Note to the GOOG: ars technica has become the Google diacritic/ diaeresis as Spın̈al Tap's David St. Hubbins explained:
"Ït's lïke ä päir öf ëyes. Yöu're löoking ät thë umläut, änd ït's löoking ät yoü."
Ars is looking at Google even as Google is looking at ars (and everyone else).
Should you, wary reader, become overwhelmed* with Alphabet and have an interest in the metal umlaut we'll have a couple links after the jump.
*Seriously. Just look at the table of contents.
Now would Mssr. et Madame care for an ümläüt?
From ars technica:
Android N, a big VR program, Google Glass, and lots more are in store for Alphabet.
It's that time of the year again—welcome to the Google Tracker! This is a bi-annual series where we recap every ongoing project (that we know about, at least) inside of Google's sprawling empire.
So freakin' much more:
Though from now on, perhaps we should say, "Every ongoing project inside of Alphabet's sprawling empire." "Google" is now a mere company inside of "Alphabet," the newly formed umbrella company created by Google's founders. Most of the Google side projects we've been tracking in the past have been spun off into companies inside of Alphabet, but rest assured we're still keeping track of everything.
As always, the Tracker is a big roundup of previous announcements, rumors, and a bit of speculation. The 2015 entries worked out well—the Chromecast 2, Google On, Google Photos, YouTube Gaming, and tons of Android features were represented. We can't promise everything listed here will be released in 2016, but this is certainly a running list of everything we've heard about. If you've been slacking all of 2015 and not paying attention to the news, consider this your "Google CliffsNotes" for the upcoming year.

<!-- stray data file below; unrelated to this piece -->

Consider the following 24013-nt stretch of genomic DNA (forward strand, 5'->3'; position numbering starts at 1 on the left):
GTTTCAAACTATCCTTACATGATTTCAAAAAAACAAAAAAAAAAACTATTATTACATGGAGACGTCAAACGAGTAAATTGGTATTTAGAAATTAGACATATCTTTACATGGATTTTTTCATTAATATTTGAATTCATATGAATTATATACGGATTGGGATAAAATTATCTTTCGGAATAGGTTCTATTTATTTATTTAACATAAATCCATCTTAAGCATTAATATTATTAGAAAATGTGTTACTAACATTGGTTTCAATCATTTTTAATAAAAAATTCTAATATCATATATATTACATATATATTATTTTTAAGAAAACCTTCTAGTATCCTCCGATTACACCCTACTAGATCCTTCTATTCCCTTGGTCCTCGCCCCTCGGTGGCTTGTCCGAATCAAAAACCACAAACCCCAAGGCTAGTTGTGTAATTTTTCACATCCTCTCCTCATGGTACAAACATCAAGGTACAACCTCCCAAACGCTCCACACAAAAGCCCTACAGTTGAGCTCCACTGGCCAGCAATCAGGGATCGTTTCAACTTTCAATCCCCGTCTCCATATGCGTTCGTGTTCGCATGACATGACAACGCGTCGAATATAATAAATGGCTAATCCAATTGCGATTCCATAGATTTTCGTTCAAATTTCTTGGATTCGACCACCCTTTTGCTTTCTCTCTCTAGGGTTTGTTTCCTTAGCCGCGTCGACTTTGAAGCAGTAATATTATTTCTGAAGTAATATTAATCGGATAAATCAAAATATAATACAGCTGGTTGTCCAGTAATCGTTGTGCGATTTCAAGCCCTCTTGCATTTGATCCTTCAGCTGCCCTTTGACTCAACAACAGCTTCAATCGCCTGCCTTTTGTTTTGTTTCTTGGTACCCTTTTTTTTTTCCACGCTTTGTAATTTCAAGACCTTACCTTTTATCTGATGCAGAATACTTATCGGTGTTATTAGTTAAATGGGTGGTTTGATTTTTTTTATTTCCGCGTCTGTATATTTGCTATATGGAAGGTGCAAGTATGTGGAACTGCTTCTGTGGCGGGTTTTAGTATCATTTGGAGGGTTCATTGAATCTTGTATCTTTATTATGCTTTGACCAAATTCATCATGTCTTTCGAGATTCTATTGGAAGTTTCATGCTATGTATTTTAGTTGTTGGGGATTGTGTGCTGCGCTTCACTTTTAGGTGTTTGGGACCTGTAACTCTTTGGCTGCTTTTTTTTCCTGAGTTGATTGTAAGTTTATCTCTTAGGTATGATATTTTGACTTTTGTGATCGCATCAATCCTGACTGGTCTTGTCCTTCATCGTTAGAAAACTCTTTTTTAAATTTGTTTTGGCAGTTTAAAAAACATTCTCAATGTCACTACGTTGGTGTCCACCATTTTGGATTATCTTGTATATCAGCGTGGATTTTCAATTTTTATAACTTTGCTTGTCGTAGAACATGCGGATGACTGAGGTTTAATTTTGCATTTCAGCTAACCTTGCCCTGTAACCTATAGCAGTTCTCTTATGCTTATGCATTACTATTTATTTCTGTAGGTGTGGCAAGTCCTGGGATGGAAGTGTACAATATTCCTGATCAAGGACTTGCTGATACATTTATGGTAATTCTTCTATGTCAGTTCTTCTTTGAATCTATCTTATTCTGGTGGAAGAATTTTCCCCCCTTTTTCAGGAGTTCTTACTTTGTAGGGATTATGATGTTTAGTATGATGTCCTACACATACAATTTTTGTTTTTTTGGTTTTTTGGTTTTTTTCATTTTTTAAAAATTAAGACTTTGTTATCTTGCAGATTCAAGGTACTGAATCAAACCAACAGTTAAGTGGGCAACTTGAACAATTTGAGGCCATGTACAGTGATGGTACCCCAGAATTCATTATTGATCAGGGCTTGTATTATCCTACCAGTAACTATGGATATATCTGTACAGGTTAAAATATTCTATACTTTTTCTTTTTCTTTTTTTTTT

Table of Contents
The Alphabet Empire 2015 saw Google transform from a single company packed with side projects into a Berkshire Hathaway-style "company full of companies" known as "Alphabet." So what exactly is inside of Alphabet? An 8-K form filed during the initial Alphabet announcement flagged "search, ads, maps, apps, YouTube, Android and the related technical infrastructure," as "Google." Calico, Nest, Google Fiber, Google Ventures, Google Capital, and Google X were all identified as individual companies inside of Alphabet.
- The Alphabet Empire
- Rebrands for everyone?
- Android Everywhere
- Android merges with Chrome OS and takes on the PC market
- "Android Automotive"—Android's in-car operating system
- Android N and upcoming Android features
- A new messaging app—Goodbye Google Hangouts?
- Split Screen
- Rich Communications Services (RCS) Adoption
- Google Photos gets a video editor
- Google Play Podcasts
- Vulkan graphics API
- Android swaps Java implementations to OpenJDK
- Google sets your schedule for you with its "Timeful" acquisition
- Google Play comes to China
- Google's big push into virtual reality